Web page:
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When I was in primary school (~1988-1993) I read a novel in which the story was effectively told from the point of view of a tree (possibly an oak?). It went into detail about events that went on around it; one example was one of the World Wars.

People have suggested The Giving Tree in the past, but this wasn't right; I specifically remember it being a novel.

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    It's an interesting conceit, but as you've described it is it actually a fantasy or science fiction story?
    – DavidW
    Aug 14, 2023 at 22:52
  • If the tree is truly intelligent, it would definitely fit fantasy, but often it's just a literary device, like having a wall survey the ruin of a bombed town or having the sun glare down upon the impudent crops.
    – FuzzyBoots
    Aug 14, 2023 at 23:22
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    Further to Fuzzy's point, The Island of Missing Trees although ostensibly from the viewpoint of a tree, is merely using the device of a tree as a location from which a third-person perspective views the story.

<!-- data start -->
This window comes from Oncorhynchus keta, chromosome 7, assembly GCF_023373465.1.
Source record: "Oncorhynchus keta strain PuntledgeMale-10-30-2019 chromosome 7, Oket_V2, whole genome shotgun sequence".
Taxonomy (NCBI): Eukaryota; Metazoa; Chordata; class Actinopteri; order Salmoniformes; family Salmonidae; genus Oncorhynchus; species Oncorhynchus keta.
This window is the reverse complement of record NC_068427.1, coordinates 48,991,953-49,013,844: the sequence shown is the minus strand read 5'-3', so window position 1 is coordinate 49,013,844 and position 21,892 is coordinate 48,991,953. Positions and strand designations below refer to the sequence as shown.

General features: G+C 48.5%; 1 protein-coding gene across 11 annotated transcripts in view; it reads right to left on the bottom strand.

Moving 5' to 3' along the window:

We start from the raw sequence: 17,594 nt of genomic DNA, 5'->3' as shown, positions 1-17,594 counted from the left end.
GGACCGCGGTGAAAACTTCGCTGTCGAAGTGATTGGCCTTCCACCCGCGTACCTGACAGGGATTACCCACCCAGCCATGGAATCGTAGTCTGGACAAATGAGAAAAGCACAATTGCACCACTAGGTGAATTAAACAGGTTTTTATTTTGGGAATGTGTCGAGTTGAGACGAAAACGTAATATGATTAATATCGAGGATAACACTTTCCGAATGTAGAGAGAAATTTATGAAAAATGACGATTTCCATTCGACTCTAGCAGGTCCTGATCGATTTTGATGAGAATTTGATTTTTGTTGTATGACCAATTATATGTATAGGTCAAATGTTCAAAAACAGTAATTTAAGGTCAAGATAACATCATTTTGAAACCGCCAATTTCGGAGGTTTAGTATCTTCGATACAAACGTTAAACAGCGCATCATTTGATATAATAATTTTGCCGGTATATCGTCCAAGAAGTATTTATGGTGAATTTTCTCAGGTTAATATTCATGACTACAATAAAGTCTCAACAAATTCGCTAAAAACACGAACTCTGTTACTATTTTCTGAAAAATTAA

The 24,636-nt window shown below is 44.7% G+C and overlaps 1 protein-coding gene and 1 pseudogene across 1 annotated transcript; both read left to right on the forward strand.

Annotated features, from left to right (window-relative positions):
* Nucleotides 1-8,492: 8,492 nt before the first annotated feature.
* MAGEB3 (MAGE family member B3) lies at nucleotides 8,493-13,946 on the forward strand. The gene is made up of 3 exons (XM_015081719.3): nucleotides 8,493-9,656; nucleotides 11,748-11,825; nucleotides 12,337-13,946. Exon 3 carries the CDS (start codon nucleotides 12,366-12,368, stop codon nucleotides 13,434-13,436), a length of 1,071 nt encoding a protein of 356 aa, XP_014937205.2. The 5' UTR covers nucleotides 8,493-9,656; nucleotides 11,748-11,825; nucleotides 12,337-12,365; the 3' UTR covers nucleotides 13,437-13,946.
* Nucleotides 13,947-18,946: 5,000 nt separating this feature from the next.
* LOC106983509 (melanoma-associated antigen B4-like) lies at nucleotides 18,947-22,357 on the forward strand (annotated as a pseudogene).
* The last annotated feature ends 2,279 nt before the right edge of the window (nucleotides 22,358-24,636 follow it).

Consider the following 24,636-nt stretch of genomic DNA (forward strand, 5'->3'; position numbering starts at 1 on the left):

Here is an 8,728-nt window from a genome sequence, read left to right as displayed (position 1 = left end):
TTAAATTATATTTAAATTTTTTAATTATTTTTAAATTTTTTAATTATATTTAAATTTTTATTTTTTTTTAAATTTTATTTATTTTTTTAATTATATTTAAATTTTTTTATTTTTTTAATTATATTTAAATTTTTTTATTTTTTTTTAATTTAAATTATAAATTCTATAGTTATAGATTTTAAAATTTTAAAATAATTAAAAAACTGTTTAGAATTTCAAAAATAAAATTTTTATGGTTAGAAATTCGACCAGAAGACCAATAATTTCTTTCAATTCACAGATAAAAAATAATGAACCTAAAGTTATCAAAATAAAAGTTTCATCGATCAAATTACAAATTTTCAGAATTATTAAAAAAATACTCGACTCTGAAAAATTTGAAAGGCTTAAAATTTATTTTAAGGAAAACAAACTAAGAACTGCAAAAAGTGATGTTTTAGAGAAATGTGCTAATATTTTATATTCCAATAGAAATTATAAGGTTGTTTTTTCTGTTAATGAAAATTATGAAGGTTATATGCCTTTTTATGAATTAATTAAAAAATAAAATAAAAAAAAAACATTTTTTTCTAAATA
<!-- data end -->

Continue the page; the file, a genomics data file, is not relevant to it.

– DavidW
    Aug 14, 2023 at 23:31
  • Perhaps more of an honourable mention, but there's a passage in Terry Pratchett's Reaper Man from the perspective of trees. Illustrating the idea that they would experience time very differently to people. Quoted in the first reply to this thread reddit.com/r/HelpMeFind/comments/pnbh24/…
    – AJFaraday
    Aug 15, 2023 at 15:25

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I believe you are seeking "The Direction of the Road" by Ursula K. Le Guin. This story is told from the sentient viewpoint of a roadside tree, which considers itself to be moving whenever travelers pass by. As transportation increases in both speed and volume, the tree feels the stress of having to move in multiple directions and speeds simultaneously. I'll include a link to Xpressenglish for the text.

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